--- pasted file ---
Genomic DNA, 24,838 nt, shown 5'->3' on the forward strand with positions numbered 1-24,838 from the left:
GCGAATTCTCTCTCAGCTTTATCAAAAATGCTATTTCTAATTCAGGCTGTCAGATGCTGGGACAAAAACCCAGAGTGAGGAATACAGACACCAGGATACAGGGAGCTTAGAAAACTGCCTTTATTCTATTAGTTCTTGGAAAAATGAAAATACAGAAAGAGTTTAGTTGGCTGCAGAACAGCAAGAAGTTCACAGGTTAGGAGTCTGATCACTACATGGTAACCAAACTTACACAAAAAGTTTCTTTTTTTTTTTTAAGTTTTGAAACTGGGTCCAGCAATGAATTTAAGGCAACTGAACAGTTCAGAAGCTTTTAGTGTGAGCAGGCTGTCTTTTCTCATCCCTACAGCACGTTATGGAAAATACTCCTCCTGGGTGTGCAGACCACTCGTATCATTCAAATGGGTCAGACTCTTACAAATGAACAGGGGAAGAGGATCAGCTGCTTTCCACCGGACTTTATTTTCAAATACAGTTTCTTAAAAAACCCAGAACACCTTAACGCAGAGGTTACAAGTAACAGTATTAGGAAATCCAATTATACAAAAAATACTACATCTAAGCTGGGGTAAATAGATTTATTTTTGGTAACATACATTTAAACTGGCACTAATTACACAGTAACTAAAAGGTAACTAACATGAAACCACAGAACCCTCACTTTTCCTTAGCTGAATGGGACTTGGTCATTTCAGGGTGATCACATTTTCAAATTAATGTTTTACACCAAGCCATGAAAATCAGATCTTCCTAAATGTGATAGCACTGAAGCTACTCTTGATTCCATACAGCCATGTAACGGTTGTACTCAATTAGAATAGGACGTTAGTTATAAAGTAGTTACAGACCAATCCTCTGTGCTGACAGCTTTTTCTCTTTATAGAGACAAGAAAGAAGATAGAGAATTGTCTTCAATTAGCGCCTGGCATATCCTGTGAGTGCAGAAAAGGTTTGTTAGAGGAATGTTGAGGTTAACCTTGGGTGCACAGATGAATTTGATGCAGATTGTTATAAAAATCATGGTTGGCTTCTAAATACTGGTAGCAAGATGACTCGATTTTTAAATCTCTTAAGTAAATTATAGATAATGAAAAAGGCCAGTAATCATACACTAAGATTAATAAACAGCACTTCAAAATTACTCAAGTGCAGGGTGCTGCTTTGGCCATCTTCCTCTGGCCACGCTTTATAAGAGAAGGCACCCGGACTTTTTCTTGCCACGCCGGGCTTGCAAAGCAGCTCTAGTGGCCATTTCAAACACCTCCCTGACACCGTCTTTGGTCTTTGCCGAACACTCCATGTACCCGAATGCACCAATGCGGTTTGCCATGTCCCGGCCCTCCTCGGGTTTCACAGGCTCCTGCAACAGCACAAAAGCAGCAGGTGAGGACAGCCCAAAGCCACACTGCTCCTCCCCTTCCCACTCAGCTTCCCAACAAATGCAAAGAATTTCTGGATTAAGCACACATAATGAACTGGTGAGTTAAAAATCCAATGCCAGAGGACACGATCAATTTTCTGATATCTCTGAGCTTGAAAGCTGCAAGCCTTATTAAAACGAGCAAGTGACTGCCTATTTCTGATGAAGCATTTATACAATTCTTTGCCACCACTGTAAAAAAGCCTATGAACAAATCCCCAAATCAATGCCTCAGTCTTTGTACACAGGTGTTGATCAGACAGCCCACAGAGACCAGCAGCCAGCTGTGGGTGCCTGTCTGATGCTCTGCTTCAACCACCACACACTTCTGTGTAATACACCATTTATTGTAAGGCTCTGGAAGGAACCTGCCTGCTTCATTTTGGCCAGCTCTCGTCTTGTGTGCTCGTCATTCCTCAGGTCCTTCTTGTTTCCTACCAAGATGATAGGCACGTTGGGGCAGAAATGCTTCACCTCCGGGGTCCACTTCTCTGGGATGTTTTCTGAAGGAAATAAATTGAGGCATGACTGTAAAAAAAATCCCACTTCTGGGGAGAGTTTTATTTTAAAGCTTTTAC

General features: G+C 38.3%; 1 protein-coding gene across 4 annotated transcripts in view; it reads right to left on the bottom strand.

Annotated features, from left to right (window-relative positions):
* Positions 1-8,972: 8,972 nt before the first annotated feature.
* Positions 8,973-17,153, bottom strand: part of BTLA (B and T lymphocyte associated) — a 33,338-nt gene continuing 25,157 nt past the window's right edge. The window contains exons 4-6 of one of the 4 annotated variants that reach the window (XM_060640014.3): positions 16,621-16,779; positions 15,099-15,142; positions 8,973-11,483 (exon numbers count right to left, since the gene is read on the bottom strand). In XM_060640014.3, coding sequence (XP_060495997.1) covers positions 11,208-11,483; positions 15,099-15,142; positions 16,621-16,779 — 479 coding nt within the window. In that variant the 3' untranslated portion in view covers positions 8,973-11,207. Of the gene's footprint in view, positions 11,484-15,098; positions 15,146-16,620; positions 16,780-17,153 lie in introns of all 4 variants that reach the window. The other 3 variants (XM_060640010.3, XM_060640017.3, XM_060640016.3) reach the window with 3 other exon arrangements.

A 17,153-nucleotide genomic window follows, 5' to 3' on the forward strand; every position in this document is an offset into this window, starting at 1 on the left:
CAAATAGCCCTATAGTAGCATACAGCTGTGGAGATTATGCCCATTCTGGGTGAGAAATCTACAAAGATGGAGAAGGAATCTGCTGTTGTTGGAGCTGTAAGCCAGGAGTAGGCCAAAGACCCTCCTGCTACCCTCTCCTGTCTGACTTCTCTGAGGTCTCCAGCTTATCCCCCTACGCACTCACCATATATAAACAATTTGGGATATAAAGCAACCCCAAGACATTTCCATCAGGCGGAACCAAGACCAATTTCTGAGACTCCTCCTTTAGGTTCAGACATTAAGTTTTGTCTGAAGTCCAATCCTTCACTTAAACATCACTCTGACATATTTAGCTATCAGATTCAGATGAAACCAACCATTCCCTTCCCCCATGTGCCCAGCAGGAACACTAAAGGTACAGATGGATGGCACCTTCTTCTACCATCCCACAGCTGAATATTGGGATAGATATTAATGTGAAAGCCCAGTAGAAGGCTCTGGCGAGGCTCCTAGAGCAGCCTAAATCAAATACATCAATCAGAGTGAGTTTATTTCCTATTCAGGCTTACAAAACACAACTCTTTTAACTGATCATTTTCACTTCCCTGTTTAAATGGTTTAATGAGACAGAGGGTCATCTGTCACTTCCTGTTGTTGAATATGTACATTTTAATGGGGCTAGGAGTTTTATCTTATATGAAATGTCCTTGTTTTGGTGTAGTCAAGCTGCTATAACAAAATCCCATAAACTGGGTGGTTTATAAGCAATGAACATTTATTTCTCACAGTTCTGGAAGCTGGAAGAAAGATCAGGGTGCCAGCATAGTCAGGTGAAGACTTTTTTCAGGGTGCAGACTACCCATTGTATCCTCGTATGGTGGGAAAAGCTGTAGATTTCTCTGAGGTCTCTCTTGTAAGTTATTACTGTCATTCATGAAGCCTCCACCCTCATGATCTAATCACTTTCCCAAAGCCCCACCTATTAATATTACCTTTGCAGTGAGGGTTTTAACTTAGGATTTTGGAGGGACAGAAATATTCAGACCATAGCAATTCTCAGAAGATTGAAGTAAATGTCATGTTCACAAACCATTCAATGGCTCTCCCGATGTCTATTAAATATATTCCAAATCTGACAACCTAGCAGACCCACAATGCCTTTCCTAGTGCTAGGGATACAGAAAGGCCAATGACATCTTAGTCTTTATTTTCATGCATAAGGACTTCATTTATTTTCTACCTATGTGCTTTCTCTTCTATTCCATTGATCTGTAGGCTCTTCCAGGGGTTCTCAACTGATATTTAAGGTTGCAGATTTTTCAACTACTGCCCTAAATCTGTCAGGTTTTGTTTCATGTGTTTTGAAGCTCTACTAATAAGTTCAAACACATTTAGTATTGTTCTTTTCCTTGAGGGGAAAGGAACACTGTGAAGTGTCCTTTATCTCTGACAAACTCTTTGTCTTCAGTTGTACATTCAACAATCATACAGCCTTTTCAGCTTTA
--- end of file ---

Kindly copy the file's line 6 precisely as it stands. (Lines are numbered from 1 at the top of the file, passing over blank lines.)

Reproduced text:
* Positions 8,973-17,153, bottom strand: part of BTLA (B and T lymphocyte associated) — a 33,338-nt gene continuing 25,157 nt past the window's right edge. The window contains exons 4-6 of one of the 4 annotated variants that reach the window (XM_060640014.3): positions 16,621-16,779; positions 15,099-15,142; positions 8,973-11,483 (exon numbers count right to left, since the gene is read on the bottom strand). In XM_060640014.3, coding sequence (XP_060495997.1) covers positions 11,208-11,483; positions 15,099-15,142; positions 16,621-16,779 — 479 coding nt within the window. In that variant the 3' untranslated portion in view covers positions 8,973-11,207. Of the gene's footprint in view, positions 11,484-15,098; positions 15,146-16,620; positions 16,780-17,153 lie in introns of all 4 variants that reach the window. The other 3 variants (XM_060640010.3, XM_060640017.3, XM_060640016.3) reach the window with 3 other exon arrangements.